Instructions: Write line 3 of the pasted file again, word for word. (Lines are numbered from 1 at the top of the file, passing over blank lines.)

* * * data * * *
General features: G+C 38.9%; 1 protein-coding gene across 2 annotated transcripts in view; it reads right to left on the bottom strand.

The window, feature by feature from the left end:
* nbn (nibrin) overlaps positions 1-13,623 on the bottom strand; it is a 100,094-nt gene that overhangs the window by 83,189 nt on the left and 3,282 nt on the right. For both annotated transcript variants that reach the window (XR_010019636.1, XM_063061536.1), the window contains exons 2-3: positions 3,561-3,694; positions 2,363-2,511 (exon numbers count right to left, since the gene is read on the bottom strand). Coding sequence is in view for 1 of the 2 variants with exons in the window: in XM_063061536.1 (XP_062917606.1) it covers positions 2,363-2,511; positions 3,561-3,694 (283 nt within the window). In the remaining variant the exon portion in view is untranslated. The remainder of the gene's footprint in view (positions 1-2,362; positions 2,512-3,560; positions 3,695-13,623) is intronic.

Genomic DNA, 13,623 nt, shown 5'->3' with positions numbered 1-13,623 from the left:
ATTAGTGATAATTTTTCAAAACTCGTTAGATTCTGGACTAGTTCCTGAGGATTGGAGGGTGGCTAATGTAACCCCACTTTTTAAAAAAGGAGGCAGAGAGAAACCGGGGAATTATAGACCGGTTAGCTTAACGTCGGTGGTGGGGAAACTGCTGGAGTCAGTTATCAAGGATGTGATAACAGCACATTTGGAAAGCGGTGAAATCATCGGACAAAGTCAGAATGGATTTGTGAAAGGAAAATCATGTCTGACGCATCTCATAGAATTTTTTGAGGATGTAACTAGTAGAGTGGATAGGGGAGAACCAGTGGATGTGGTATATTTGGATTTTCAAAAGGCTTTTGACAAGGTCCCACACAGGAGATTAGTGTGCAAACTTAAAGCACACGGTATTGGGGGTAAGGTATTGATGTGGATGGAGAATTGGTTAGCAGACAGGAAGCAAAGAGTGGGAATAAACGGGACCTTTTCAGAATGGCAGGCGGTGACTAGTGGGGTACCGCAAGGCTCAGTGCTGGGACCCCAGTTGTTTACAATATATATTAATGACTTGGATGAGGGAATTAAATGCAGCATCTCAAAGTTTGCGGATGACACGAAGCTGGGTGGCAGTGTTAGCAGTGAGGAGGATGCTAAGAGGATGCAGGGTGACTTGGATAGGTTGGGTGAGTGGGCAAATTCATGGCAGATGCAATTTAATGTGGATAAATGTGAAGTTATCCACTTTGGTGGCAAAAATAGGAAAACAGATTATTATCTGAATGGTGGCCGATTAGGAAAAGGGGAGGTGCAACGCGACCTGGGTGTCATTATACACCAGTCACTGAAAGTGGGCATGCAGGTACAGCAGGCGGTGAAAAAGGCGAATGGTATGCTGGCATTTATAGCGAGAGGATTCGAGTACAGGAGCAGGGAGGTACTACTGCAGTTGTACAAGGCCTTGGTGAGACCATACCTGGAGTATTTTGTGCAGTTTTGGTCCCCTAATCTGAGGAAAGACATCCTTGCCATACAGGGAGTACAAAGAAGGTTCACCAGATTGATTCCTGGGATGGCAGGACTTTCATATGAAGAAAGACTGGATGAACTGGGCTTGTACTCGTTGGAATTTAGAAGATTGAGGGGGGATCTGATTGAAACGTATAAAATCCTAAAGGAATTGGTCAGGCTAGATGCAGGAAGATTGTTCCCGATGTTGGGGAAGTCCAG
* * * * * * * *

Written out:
* nbn (nibrin) overlaps positions 1-13,623 on the bottom strand; it is a 100,094-nt gene that overhangs the window by 83,189 nt on the left and 3,282 nt on the right. For both annotated transcript variants that reach the window (XR_010019636.1, XM_063061536.1), the window contains exons 2-3: positions 3,561-3,694; positions 2,363-2,511 (exon numbers count right to left, since the gene is read on the bottom strand). Coding sequence is in view for 1 of the 2 variants with exons in the window: in XM_063061536.1 (XP_062917606.1) it covers positions 2,363-2,511; positions 3,561-3,694 (283 nt within the window). In the remaining variant the exon portion in view is untranslated. The remainder of the gene's footprint in view (positions 1-2,362; positions 2,512-3,560; positions 3,695-13,623) is intronic.